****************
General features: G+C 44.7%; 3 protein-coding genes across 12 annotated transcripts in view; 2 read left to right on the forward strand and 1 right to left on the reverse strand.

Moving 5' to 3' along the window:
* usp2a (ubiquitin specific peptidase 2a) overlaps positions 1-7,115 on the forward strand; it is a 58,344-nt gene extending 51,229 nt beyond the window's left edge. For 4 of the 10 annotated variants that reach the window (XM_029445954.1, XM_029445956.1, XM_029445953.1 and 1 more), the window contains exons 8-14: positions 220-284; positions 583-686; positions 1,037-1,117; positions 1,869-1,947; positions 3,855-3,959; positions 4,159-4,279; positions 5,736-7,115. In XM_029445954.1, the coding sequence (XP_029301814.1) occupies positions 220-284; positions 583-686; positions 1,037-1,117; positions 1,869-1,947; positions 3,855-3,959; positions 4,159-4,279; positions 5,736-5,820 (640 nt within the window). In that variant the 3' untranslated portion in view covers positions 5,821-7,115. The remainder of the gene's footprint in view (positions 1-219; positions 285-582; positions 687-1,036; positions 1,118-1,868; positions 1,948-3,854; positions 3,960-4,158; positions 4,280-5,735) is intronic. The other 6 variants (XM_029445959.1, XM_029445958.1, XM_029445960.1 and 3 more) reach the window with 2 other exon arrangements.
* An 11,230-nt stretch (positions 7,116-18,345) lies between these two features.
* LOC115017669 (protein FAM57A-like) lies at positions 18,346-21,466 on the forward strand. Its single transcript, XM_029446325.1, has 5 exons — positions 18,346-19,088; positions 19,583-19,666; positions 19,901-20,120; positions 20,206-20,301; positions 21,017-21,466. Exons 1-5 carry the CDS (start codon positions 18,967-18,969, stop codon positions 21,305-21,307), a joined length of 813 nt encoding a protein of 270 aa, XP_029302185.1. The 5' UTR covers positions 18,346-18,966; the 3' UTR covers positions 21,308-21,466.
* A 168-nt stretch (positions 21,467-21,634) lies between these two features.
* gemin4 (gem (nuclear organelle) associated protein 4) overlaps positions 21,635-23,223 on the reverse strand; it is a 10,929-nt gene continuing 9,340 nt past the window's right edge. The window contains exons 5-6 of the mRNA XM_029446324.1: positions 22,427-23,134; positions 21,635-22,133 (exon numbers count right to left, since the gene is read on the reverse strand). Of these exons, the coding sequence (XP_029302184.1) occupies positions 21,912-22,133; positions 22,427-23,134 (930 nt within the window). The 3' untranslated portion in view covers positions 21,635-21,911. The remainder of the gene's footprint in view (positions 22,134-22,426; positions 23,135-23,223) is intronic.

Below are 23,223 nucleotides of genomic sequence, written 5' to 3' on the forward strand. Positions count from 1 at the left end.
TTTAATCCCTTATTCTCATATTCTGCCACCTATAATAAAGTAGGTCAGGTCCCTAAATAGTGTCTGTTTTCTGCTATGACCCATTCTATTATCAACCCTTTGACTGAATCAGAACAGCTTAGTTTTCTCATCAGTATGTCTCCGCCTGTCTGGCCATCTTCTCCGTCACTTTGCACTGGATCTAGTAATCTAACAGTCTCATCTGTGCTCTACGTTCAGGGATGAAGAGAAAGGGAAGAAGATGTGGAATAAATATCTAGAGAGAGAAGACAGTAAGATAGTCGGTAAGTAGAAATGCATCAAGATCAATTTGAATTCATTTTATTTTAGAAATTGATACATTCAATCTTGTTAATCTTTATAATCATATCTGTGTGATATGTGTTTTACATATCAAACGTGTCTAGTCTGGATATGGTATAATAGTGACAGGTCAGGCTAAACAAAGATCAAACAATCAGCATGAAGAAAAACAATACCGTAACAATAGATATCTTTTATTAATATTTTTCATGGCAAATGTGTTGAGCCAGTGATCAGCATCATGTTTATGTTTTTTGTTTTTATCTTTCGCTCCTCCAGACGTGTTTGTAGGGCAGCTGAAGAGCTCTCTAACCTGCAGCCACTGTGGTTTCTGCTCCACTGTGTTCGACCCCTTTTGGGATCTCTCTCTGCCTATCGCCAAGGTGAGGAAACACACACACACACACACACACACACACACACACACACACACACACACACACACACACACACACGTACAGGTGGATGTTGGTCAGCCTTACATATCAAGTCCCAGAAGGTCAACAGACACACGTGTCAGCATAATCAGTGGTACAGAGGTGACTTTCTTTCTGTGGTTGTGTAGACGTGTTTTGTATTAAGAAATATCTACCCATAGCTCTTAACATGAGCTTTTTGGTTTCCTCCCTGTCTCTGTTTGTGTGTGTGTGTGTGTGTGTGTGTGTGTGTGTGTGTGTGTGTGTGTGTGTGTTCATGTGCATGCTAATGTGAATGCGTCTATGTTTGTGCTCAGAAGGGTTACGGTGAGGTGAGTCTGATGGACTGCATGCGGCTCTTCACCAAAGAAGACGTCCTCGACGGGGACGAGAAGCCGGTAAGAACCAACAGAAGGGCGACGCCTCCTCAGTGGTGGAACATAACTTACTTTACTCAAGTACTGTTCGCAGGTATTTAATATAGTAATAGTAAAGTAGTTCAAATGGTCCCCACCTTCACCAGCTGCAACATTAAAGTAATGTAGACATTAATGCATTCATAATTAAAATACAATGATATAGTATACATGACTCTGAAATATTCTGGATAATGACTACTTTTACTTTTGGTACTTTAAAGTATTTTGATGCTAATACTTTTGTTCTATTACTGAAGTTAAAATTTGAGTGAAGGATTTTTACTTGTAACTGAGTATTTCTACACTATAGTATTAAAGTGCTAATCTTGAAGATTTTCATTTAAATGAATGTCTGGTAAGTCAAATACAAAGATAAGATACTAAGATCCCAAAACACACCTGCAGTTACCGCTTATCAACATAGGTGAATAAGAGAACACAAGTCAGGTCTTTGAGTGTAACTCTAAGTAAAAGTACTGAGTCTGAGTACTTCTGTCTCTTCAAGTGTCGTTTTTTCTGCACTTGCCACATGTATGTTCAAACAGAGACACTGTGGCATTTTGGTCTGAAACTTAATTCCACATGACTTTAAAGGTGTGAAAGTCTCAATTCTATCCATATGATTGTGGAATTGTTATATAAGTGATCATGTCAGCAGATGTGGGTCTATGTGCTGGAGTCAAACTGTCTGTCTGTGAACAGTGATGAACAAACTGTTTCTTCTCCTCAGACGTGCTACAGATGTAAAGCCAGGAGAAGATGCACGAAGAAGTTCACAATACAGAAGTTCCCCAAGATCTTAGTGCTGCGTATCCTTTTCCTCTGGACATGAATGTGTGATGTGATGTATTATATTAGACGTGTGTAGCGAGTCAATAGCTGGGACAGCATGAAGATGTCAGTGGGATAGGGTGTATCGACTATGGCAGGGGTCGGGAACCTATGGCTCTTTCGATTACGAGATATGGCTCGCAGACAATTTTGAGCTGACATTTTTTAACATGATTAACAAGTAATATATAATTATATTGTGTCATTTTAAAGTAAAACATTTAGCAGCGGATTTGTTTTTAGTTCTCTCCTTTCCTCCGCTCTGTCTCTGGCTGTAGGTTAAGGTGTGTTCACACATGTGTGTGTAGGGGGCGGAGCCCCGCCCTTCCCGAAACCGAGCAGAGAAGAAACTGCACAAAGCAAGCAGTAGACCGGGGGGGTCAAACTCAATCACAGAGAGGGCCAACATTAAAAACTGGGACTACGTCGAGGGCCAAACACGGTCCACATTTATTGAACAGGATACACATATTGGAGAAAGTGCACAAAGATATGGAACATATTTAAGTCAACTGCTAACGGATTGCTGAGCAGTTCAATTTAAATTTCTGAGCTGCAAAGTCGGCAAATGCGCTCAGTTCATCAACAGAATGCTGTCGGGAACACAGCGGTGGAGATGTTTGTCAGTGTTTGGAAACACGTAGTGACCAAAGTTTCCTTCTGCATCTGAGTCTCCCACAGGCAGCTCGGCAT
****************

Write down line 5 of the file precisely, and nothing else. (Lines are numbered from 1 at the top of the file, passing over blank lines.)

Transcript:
* LOC115017669 (protein FAM57A-like) lies at positions 18,346-21,466 on the forward strand. Its single transcript, XM_029446325.1, has 5 exons — positions 18,346-19,088; positions 19,583-19,666; positions 19,901-20,120; positions 20,206-20,301; positions 21,017-21,466. Exons 1-5 carry the CDS (start codon positions 18,967-18,969, stop codon positions 21,305-21,307), a joined length of 813 nt encoding a protein of 270 aa, XP_029302185.1. The 5' UTR covers positions 18,346-18,966; the 3' UTR covers positions 21,308-21,466.